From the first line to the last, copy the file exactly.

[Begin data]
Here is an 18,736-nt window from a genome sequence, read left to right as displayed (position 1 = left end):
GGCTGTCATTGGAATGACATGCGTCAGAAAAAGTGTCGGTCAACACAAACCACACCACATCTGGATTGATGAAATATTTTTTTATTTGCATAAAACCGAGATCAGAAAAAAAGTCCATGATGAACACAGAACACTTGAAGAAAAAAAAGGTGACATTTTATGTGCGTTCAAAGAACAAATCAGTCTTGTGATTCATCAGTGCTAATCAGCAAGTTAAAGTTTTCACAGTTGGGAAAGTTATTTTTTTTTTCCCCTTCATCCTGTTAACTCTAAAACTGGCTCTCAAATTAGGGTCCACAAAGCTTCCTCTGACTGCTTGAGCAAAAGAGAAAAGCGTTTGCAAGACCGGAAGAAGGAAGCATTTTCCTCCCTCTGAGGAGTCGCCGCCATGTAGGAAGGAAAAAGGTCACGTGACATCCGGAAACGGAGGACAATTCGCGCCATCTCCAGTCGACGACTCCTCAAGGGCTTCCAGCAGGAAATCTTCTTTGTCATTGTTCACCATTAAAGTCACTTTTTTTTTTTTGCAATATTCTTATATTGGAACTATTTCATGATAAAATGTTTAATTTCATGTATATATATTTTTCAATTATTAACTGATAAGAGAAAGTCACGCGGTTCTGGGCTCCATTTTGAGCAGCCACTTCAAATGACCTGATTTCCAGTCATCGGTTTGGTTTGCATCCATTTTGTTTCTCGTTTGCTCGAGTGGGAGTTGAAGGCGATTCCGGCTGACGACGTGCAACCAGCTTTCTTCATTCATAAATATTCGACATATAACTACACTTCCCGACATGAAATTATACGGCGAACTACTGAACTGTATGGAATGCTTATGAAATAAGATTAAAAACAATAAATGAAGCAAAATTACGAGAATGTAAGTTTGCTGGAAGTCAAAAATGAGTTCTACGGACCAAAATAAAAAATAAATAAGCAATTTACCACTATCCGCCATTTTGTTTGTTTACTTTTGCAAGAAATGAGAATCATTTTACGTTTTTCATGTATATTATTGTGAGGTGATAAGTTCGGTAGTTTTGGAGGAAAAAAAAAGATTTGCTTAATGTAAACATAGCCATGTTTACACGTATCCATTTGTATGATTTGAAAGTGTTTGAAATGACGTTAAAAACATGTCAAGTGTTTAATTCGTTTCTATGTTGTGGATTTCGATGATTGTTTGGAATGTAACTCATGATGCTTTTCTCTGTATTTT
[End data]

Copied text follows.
Here is an 18,736-nt window from a genome sequence, read left to right as displayed (position 1 = left end):
GGCTGTCATTGGAATGACATGCGTCAGAAAAAGTGTCGGTCAACACAAACCACACCACATCTGGATTGATGAAATATTTTTTTATTTGCATAAAACCGAGATCAGAAAAAAAGTCCATGATGAACACAGAACACTTGAAGAAAAAAAAGGTGACATTTTATGTGCGTTCAAAGAACAAATCAGTCTTGTGATTCATCAGTGCTAATCAGCAAGTTAAAGTTTTCACAGTTGGGAAAGTTATTTTTTTTTTCCCCTTCATCCTGTTAACTCTAAAACTGGCTCTCAAATTAGGGTCCACAAAGCTTCCTCTGACTGCTTGAGCAAAAGAGAAAAGCGTTTGCAAGACCGGAAGAAGGAAGCATTTTCCTCCCTCTGAGGAGTCGCCGCCATGTAGGAAGGAAAAAGGTCACGTGACATCCGGAAACGGAGGACAATTCGCGCCATCTCCAGTCGACGACTCCTCAAGGGCTTCCAGCAGGAAATCTTCTTTGTCATTGTTCACCATTAAAGTCACTTTTTTTTTTTTGCAATATTCTTATATTGGAACTATTTCATGATAAAATGTTTAATTTCATGTATATATATTTTTCAATTATTAACTGATAAGAGAAAGTCACGCGGTTCTGGGCTCCATTTTGAGCAGCCACTTCAAATGACCTGATTTCCAGTCATCGGTTTGGTTTGCATCCATTTTGTTTCTCGTTTGCTCGAGTGGGAGTTGAAGGCGATTCCGGCTGACGACGTGCAACCAGCTTTCTTCATTCATAAATATTCGACATATAACTACACTTCCCGACATGAAATTATACGGCGAACTACTGAACTGTATGGAATGCTTATGAAATAAGATTAAAAACAATAAATGAAGCAAAATTACGAGAATGTAAGTTTGCTGGAAGTCAAAAATGAGTTCTACGGACCAAAATAAAAAATAAATAAGCAATTTACCACTATCCGCCATTTTGTTTGTTTACTTTTGCAAGAAATGAGAATCATTTTACGTTTTTCATGTATATTATTGTGAGGTGATAAGTTCGGTAGTTTTGGAGGAAAAAAAAAGATTTGCTTAATGTAAACATAGCCATGTTTACACGTATCCATTTGTATGATTTGAAAGTGTTTGAAATGACGTTAAAAACATGTCAAGTGTTTAATTCGTTTCTATGTTGTGGATTTCGATGATTGTTTGGAATGTAACTCATGATGCTTTTCTCTGTATTTT